SOUTHAMPTON, LONG ISLAND, N.Y. – With a new CD and a national television appearance coming up in mid-March, and a Nammy award on the wall, the Thunder Bird Sisters are making their voice heard.
But they say they haven’t exactly been silent in the more than 25 years this group of cousins from the Shinnecock reservation near the eastern end of Long Island has been together. They’ve made frequent appearances at benefits and rallies and even led their own local protests. They look at their growing fame from the perspective of a generation of activism.
Becky Genia remembers the exciting news from Wounded Knee as the reason the Thunder Bird Sisters began singing. She was growing up with her close-knit cousins, Tina and Holly, in 1973 when the teen-agers heard about the events more than 1,500 miles away on the Pine Ridge reservation in South Dakota.
The three, Valdez-Genia, Tina Tarrant and Holly Haile Davis, are granddaughters of Henry F. Bess, Chief Thunder Bird, ceremonial leader of the Shinnecock tribe’s postwar cultural revival.
Becky and her cousins, Tina and, Ben Haile, the group’s manager, driver and multi-instrumental accompanist, sat down to talk in the home of Tina and Ben’s mother, Elizabeth “Bess”Haile. Mrs. Haile’s third daughter, Holly, couldn’t be present.
Mrs. Haile recorded her own traditional album as Chee Chee Thunder Bird on the family label.
“We were all at our aunt’s house when the occupation of Wounded Knee started,” Becky said. “We were glued to the radio.”
As high school students on Long Island, they didn’t know how to help until they realized they could get out the word by singing.
“We grew up singing together,” Becky said. “So, we said, ‘We’ve got to sing. It’s what we do best.”
It was the beginning of a career performing some of the biggest names in popular music – Bonny Raitt and Jackson Browne, Pete Seeger’s Clearwater Revival music festival – and got to hang out with Peter, Paul and Mary in their RV. They sang at fund-raisers for Wounded Knee defendants.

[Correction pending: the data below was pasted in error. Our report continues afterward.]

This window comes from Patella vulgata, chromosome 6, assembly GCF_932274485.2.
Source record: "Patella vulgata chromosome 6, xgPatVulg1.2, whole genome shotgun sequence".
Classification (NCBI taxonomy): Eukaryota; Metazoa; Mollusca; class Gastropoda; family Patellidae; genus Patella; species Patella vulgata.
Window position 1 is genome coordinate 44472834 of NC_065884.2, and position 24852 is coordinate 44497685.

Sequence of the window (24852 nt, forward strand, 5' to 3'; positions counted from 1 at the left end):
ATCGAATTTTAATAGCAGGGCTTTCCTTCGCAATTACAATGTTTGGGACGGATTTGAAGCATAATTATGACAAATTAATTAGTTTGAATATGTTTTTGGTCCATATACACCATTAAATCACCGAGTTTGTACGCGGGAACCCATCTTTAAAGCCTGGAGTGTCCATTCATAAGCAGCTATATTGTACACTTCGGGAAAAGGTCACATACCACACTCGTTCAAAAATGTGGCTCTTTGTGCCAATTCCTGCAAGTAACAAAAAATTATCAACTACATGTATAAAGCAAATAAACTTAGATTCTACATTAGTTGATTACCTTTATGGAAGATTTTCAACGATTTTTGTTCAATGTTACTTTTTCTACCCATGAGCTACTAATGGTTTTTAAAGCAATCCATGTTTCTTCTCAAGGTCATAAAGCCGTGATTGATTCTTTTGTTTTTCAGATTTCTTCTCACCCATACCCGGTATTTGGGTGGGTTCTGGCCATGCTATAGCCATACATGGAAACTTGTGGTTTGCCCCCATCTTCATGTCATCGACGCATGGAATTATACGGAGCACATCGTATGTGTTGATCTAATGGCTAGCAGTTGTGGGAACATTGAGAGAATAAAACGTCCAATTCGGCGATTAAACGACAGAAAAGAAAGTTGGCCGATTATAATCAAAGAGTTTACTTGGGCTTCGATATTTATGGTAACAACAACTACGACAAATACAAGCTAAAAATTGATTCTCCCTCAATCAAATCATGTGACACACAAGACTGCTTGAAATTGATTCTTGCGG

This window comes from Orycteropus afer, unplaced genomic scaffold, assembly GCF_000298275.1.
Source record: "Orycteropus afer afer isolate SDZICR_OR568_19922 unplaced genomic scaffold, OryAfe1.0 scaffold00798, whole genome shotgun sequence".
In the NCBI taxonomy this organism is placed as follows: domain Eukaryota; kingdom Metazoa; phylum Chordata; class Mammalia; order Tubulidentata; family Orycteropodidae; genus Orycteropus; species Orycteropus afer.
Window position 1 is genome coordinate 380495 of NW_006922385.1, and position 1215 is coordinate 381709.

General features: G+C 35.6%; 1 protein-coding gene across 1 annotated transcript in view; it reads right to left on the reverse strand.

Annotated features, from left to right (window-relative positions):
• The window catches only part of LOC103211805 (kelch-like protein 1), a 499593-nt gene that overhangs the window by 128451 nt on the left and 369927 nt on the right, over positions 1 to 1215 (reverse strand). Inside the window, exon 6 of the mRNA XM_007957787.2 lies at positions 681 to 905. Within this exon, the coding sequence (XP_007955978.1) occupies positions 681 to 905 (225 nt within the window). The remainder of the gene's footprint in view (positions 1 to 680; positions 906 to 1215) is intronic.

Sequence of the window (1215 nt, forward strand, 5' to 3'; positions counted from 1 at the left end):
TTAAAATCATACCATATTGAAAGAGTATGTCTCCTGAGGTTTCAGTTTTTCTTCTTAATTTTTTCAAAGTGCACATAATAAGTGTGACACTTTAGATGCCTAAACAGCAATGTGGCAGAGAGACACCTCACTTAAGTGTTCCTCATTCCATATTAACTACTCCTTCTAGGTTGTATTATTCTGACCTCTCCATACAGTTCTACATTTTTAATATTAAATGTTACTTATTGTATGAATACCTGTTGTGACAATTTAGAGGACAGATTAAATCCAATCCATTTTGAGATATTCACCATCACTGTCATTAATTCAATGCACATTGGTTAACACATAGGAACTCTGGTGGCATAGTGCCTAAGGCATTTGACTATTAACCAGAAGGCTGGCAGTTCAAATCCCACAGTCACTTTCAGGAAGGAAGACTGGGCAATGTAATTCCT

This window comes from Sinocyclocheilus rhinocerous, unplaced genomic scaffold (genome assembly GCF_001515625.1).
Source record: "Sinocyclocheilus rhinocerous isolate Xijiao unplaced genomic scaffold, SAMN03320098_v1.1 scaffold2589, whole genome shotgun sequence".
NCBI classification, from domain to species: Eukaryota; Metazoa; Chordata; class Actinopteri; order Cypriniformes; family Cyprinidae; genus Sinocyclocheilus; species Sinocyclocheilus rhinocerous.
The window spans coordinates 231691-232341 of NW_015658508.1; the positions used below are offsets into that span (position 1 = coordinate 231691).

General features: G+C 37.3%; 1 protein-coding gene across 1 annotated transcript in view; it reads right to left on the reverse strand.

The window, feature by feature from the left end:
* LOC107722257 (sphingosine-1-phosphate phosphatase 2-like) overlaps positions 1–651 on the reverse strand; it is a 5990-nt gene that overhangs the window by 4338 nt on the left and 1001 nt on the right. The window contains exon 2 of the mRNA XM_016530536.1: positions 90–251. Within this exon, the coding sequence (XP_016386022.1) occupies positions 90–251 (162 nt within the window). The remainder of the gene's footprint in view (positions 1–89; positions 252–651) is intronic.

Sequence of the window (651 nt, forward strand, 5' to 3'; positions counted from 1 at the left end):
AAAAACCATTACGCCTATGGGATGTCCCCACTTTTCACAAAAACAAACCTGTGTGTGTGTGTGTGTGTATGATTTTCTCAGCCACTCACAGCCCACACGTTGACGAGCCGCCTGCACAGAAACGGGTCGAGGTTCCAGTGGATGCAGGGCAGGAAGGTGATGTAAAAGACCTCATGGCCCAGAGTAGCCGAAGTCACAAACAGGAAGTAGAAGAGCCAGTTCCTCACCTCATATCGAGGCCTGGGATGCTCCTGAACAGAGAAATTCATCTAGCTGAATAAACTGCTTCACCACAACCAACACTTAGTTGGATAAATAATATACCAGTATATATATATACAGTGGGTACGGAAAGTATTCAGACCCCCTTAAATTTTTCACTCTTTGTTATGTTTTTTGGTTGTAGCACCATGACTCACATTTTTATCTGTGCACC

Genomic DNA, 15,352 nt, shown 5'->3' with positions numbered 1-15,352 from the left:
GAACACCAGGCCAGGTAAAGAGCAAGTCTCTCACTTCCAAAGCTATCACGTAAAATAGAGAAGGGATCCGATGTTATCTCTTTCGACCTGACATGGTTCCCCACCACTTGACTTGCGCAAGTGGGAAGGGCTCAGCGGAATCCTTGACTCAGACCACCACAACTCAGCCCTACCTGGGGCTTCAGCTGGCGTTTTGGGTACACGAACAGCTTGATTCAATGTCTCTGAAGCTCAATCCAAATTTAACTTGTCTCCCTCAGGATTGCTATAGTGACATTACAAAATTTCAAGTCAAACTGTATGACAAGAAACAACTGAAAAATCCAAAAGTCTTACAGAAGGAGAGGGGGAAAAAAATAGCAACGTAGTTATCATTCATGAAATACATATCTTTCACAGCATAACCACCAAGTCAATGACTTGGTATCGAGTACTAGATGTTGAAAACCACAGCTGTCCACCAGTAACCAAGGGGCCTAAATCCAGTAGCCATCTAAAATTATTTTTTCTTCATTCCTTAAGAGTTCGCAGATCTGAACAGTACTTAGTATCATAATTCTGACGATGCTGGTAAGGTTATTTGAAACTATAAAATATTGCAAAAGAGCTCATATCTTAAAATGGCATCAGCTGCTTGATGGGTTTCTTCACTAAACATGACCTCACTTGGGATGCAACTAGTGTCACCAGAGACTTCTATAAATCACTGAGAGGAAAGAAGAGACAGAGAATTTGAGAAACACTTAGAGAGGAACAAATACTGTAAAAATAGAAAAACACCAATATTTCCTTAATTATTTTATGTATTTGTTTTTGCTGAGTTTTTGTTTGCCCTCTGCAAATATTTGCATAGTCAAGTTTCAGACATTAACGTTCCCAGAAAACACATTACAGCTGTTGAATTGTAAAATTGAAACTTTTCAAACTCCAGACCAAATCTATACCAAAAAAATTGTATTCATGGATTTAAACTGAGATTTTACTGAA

“They used to call us the Benefit Sisters,” Becky said wryly.Becky plunged into tribal activism, working to improve the abysmal housing on the reservation that stands in sharp contrast to nearby mansions of celebrities who make Southampton their summer home. She was arrested for a protest against development of a site sacred to the Shinnecock. The New York Times ran a picture showing her grappling with a New York state policeman which she says caused her to be nicknamed “Dances with Troopers.”
But it took the first CD, issued in 1999, to get the attention of the music world. Last year Thunder Bird Sisters won a Native American Music Award as Best Folk Group of 2000. (They note, with irony, that they also were entered in the category of Best Debut Group.)
The self-produced CD was the work of cousin Ben who studied the ins and outs of the music industry as a undergraduate at the State University of New York-Oneonta. After running into a lack of interest from established labels, Ben issued the album for the group’s Thunder Bird Sisters Records. They called it “Still Singin.'”
“Becky came up with the title,” he said. “People who didn’t see us on a regular basis would ask us, ‘Are you guys still singing?'”
No one is likely to ask that question this month: On March 19, the group will be featured on the national cable program, “Emeril Live,” broadcast on the Food Channel at 8 and 11 p.m.
At almost the same time, it will issue a second CD, “Upon the Smoke,” again on its own label. (Although distribution is always a problem for independent labels, Aunt Chee Chee notes it will be available on Amazon.com.) It features haunting musical settings and the close harmonies that distinguish groups of relatives.
There is a special power in one song Ben played in unmastered form at Aunt Chee Chee’s home. Called “Circassian – 1876,” it recounts a famous sea disaster which took the lives of a large proportion of the tribe’s adult males. The Shinnecocks were noted rescue crews on Long Island’s southeast coast. Ten were trapped on board the freighter Circassian as it foundered off shore.
“It was a salvage operation,” Chee Chee said. “That’s why the captain sent them out. He had his money in the cargo.”
The words come from a poem by an unknown author found in the papers of a tribal member. It lists the family names of the victims, whose descendants are still prominent in the tribe. In Victorian style it concludes, “The brave mariners of Shinnecock will sail the seas no more.”
But, thanks to the soaring voice of the Thunder Bird Singers, their memory and the name of the tribe will soon be known across Indian country.